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Cavalry Rite of Passage: The Spur Ride

To join one of the Army’s most time-honored families, Cav Scouts must successfully navigate this arduous test of skills and endurance
During a Spur Ride, Shave Tails can be sure of one thing: getting smoked. On the first day, those who haven’t adhered to the packing list handed out the previous night must pay a heavy price in sweat: squats with rucksacks overhead, while artillery simulators are “blowing up” all around.
Shave Tails are ordered to walk again and again—between stations, through forests and fields, and over dense and uneven terrain. In the process, they put their land nav skills to the test. Each Soldier probably covers 15 to 20 miles at Fort McCoy, WI. And that's before the final 8-mile ruck.
After crawling through a mud trench, the Soldiers, with adrenaline pumping, take a short test on all things Cavalry. Their uniforms are soaked, their papers are wilting, and they’re under a constant barrage of harassment from the Spur Holders, the cadre members who are part punisher and part support group.
Spur Holders are a special breed with a special legacy. The 1st Squadron’s mascot is a red iron stallion. Cut inside that is the iconic red arrow of the unit they’re now a part of, the 32nd Infantry Brigade Combat Team. The lineage of the squadron’s troops traces back to WWI and the dawn of the 32nd “Red Arrow” Division.
To become a Spur Holder, you must learn to excel as part of a group. Divided into teams of 6 to 10 Soldiers at the beginning of the event, Shave Tails attempt to cross a barrier of simulated land mines without setting one off. Using a couple of two-by-fours and ammo cans lying on the ground, a team slithers its way across.
A moment of levity: In homage to their predecessors on horseback, instructors have the Shave Tails practice galloping in group formation as part of preparation for charging into battle. They even have one particularly enthusiastic Soldier demonstrate the gallop for everyone, to much laughter. Then it is back to business.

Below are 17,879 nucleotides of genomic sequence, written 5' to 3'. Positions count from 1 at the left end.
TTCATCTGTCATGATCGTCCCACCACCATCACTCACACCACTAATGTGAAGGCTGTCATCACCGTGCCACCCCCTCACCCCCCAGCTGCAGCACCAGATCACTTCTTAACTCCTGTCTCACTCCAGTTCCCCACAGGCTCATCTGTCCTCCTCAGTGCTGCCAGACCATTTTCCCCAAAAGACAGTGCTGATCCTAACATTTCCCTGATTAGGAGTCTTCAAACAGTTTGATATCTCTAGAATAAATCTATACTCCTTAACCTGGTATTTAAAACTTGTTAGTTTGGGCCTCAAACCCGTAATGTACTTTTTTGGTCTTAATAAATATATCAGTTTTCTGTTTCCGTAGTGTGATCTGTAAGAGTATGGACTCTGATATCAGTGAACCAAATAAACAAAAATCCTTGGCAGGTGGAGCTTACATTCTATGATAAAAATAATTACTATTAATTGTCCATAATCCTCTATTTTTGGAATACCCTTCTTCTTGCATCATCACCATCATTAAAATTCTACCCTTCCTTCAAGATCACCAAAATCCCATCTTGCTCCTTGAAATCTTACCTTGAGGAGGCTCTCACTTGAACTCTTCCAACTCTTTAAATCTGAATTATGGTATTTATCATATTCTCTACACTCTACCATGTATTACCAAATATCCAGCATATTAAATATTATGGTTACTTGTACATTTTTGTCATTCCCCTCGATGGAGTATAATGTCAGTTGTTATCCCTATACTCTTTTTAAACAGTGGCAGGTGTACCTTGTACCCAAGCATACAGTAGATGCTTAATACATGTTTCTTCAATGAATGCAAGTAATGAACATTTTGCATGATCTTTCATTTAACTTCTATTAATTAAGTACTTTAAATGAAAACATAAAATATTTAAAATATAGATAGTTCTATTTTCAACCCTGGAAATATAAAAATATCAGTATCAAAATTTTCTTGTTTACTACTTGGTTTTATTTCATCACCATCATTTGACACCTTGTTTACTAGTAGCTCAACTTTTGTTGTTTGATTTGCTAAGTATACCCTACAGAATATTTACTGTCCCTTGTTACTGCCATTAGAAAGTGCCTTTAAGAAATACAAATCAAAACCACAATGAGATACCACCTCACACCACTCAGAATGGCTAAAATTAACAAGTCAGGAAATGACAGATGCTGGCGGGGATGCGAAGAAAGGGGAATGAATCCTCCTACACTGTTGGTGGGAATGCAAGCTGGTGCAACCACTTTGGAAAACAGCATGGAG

Shave Tails low-crawl through a mud trench 100 feet long, dipping underwater at points to get past debris. The overall physical intensity takes a toll on mental focus. The hardest part of a Spur Ride is the mental aspect, says one Spur Holder: “You start to wonder how long you can keep going.”
Using their batons as sabers and yelling at the top of their lungs, Shave Tails charge across a field, dispatching their enemy, represented by watermelons on stakes.
The Spur Holders, many of them proudly wearing their Stetson, designed this event to be a “suck fest.” But when they sense that a Shave Tail needs support, they are quick to offer encouragement. Also, rank essentially disappears during the 32-hour exercise. It’s not uncommon to see a sergeant screaming at a major.
The Cavalry spurs are one of the most iconic symbols of the Cav MOS. Dating to the days when Cavalry was a mounted force, spurs were just as instrumental to a Soldier’s combat effectiveness as his rifle or saber. Silver spurs indicate that you’ve passed a Spur Ride; gold spurs are awarded if you’ve deployed with a Cav unit.
In the old days, Shave Tails would be awarded their Spurs while on their steed. Since the Cav hasn’t had horses since the 1930s, Spur Holders here use a rocking horse as a symbol. This elicits laughter at first from younger troops, but the parade ground grows silent as ceremonies commence and Soldiers hope their name is called.

Welcome to the Spur Ride, an event steeped in history, filled with mystery and marked by extraordinary skills and perseverance. A rite of passage for Cavalry Scouts, the Spur Ride is a battery of military-specific and physical fitness tests, performed on little to no sleep, that pushes these Soldiers to their limits. If they successfully execute and endure this gauntlet of challenges, they’ll earn their spurs, the trademark of the modern-day Cav Scout. More important, they will be inducted into the Order of the Spur, an exclusive family in the Army’s Cav community. If they falter—and far from everyone passes—they will still come through it a stronger Cav Scout, with a chance to try again next time. 

Spur Rides are typically held every year or couple of years. The exact tests vary unit to unit. But they are all mercilessly demanding for the hopefuls, or Shave Tails—the name comes from the early days of Cavalry units, when inexperienced troopers were assigned a horse with a shaved tail. In August, GX was granted access to a Spur Ride conducted by Wisconsin’s 1st Squadron, 105th Cavalry Regiment. The photos above and the video below offer a snapshot of what these 44 Shave Tails experienced.